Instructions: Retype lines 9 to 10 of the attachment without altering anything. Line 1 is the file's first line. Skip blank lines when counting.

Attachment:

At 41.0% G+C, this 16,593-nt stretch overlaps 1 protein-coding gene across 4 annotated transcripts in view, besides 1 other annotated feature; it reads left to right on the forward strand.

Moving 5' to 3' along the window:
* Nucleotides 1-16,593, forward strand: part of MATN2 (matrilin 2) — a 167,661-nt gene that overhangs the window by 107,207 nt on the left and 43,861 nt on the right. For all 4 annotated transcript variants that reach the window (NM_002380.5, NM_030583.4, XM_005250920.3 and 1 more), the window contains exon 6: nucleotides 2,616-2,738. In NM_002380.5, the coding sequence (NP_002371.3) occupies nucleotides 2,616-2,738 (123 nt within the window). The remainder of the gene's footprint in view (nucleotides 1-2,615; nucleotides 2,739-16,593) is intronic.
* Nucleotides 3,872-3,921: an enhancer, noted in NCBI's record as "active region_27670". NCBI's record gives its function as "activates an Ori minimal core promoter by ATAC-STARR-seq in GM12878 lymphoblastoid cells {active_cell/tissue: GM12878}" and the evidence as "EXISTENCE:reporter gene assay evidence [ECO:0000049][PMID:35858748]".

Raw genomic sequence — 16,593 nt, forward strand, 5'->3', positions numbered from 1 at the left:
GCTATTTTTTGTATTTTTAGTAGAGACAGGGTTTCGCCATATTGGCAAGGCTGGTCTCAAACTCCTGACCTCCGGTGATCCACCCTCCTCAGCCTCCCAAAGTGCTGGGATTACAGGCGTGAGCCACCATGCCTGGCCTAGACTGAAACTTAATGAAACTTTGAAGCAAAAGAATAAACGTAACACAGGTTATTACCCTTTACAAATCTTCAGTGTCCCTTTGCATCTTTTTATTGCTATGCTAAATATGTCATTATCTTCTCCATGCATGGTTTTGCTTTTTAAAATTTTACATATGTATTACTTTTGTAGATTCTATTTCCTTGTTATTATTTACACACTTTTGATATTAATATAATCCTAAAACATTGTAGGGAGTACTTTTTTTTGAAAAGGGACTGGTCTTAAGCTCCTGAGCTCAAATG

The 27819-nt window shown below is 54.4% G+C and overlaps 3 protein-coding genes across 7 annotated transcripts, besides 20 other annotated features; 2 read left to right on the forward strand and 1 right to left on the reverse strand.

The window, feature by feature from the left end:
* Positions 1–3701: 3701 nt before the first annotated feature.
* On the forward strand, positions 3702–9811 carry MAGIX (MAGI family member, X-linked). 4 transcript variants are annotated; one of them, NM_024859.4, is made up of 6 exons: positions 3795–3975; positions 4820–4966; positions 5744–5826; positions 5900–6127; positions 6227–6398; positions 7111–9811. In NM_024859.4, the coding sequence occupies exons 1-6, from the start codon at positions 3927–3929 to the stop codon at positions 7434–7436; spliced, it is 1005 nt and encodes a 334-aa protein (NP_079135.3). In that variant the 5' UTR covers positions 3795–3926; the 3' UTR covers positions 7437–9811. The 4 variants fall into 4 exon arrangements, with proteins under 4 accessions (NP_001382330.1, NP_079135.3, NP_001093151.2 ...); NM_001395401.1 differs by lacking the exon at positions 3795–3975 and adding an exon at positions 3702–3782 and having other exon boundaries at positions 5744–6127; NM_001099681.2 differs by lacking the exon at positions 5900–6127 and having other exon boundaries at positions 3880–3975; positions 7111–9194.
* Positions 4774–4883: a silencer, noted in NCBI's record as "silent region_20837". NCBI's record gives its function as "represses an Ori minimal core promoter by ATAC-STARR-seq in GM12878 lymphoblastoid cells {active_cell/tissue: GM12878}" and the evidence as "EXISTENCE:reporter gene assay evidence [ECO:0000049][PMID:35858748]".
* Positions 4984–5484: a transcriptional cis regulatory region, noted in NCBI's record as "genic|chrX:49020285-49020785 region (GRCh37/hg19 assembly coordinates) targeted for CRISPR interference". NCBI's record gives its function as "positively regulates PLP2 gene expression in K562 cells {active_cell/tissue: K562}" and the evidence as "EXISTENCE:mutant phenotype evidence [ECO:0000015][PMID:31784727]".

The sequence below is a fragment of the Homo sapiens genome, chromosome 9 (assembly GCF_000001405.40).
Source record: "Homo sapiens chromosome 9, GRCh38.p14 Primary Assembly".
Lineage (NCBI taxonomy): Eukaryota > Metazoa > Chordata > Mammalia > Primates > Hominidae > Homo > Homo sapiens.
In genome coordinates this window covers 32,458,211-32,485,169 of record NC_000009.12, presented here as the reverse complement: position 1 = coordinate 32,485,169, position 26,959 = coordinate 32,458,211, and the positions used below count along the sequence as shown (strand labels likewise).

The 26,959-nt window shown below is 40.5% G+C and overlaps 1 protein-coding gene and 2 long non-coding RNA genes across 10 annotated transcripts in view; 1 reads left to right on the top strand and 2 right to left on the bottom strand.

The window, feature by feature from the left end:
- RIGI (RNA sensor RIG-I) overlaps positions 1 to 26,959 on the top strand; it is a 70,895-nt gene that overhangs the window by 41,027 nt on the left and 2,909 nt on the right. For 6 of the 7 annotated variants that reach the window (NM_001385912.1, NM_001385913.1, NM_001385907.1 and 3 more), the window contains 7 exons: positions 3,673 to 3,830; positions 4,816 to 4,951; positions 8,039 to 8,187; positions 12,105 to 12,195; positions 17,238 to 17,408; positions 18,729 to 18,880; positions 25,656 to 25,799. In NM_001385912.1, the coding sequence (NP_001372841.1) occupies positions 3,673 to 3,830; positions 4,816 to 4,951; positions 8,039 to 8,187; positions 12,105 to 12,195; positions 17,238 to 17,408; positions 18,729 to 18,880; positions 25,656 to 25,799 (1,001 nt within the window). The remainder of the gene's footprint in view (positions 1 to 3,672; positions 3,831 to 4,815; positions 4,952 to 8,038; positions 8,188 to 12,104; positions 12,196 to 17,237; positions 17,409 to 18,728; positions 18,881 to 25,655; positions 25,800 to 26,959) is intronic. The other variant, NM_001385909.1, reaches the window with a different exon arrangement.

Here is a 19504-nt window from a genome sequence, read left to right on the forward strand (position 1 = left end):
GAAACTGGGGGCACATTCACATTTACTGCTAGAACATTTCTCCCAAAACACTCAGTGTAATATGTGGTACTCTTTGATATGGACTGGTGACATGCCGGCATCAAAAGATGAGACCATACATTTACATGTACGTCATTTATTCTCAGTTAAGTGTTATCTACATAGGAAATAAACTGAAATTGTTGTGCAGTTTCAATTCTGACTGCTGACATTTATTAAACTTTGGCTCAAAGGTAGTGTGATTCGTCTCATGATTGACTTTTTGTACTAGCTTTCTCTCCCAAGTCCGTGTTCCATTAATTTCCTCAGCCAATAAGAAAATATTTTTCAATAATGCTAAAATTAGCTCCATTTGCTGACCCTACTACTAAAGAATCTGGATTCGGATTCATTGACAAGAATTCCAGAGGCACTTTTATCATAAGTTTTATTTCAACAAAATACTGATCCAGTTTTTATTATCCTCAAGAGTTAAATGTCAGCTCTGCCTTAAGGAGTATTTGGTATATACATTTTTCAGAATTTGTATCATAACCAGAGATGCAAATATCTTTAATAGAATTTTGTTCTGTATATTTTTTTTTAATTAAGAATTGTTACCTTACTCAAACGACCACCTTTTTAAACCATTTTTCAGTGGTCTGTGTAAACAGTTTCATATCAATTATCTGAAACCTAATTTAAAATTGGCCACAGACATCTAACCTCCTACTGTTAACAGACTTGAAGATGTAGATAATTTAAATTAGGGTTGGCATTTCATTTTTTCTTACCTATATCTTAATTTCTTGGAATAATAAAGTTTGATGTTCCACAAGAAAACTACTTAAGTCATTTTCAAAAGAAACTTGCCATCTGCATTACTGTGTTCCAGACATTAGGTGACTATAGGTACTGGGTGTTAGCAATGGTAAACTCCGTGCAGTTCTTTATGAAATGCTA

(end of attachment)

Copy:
* Positions 1–3701: 3701 nt before the first annotated feature.
* On the forward strand, positions 3702–9811 carry MAGIX (MAGI family member, X-linked). 4 transcript variants are annotated; one of them, NM_024859.4, is made up of 6 exons: positions 3795–3975; positions 4820–4966; positions 5744–5826; positions 5900–6127; positions 6227–6398; positions 7111–9811. In NM_024859.4, the coding sequence occupies exons 1-6, from the start codon at positions 3927–3929 to the stop codon at positions 7434–7436; spliced, it is 1005 nt and encodes a 334-aa protein (NP_079135.3). In that variant the 5' UTR covers positions 3795–3926; the 3' UTR covers positions 7437–9811. The 4 variants fall into 4 exon arrangements, with proteins under 4 accessions (NP_001382330.1, NP_079135.3, NP_001093151.2 ...); NM_001395401.1 differs by lacking the exon at positions 3795–3975 and adding an exon at positions 3702–3782 and having other exon boundaries at positions 5744–6127; NM_001099681.2 differs by lacking the exon at positions 5900–6127 and having other exon boundaries at positions 3880–3975; positions 7111–9194.